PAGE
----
CMS Administrator Announces End of EHR Meaningful Use Program
Monday, January 18, 2016

Last week, Centers for Medicare & Medicaid Services (CMS) Administrator Andy Slavitt announced that the Electronic Health Records (EHR) Meaningful Use program will “effectively” end and be “replaced with something better.”

On January 12, 2016, Administrator Slavitt addressed the J.P. Morgan Healthcare Conference in San Francisco.  Administrator Slavitt spoke about a number of subjects, but the big news was his announcement of the end of the EHR Meaningful Use program, which has long frustrated Medicare and Medicaid providers.

Administrator Slavitt began his remarks by stressing his commitment, as “a private sector guy,” to be transparent and cooperative with the private sector.  He explained that, when he was in the private sector, “CMS often felt opaque to me, and I probably said more than once how helpful it would be to know CMS’s agenda rather than divining them by poring through an often intricate set of regulations like they were Fed minutes.”  Administrator Slavitt also indicated a desire to improve implementation of CMS initiatives, explaining that he is “a believer in the maxim that it’s always 90 percent about implementation.”

Administrator Slavitt discussed the EHR Meaningful Use program in the context of the recently enacted Medicare Access and CHIP Reauthorization Act of 2015 (MACRA).  He explained that MACRA “brings pay for value into the mainstream through something called the Merit-based incentive program, which compels [CMS] to measure physicians on four categories: quality, cost, the use of technology, and practice improvement.”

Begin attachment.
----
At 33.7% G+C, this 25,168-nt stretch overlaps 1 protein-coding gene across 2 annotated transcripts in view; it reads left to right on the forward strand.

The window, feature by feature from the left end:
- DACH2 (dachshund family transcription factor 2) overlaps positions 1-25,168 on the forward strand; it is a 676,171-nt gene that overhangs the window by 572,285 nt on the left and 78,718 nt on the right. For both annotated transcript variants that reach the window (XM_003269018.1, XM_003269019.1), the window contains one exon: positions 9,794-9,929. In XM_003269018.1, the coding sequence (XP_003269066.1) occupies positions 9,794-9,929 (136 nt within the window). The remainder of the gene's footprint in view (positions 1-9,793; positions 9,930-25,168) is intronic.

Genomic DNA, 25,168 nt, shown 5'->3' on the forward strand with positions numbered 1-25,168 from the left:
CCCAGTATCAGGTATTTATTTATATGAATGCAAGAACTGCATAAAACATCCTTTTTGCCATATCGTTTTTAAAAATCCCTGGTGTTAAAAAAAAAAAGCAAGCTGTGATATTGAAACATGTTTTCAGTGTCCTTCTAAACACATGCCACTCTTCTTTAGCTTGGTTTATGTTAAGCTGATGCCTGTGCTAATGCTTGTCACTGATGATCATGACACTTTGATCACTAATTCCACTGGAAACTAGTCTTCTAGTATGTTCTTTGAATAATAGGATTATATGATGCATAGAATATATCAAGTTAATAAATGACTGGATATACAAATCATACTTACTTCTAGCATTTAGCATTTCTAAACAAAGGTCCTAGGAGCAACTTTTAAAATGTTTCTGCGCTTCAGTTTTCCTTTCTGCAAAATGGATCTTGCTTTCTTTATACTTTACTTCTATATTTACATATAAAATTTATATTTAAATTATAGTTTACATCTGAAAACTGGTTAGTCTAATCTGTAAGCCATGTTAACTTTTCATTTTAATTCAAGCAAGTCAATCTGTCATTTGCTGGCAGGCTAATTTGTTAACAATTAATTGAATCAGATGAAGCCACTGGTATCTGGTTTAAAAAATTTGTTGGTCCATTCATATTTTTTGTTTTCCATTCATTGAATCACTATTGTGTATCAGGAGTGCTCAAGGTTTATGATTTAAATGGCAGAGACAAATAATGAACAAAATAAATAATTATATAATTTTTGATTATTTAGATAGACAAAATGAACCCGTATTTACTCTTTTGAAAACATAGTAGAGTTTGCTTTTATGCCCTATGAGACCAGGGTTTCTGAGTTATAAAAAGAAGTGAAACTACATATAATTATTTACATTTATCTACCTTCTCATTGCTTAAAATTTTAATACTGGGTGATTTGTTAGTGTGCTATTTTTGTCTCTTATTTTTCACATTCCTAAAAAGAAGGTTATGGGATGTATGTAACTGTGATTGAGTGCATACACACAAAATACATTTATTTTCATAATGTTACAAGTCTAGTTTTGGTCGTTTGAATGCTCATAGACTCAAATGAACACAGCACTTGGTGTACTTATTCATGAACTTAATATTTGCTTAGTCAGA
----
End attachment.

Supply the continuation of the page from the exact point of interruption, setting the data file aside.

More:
Turning to the role of the Meaningful Use program, Administrator Slavitt stated:

Now that we effectively have technology in[] virtually every place care is provided, we are now in the process of ending Meaningful  Use and moving to a new regime culminating with the MACRA implementation.

The Meaningful Use program as it has existed, will now be effectively over and replaced with something better.  Since late last year we have been working side by side with physician organizations across many communities — including with great advocacy from the AMA — and have listened to the needs and concerns of many. We will be putting out the details on this next stage over the next few months, but I will give you a themes guiding our implementation.

Although the program details will be released “over the next few months,” Administrator Slavitt identified several features the new program would include:

  1. Increased focus on patient outcomes, instead of rewarding providers for the use of technology;

  2. “providers will be able to customize their goals so tech companies can build around the individual practice needs, not the needs of the government”;

  3. requiring “open” application program interfaces in EHR to “allow apps, analytic tools, and connected technologies to get data in and out of an EHR securely”; and

  4. increased focus on interoperability.

As for the last feature, Administrator Slavitt stressed that CMS is “deadly serious about interoperability.”  “And technology companies that look for ways to practice ‘data blocking’ in opposition to new regulations will find that it won’t be tolerated.”


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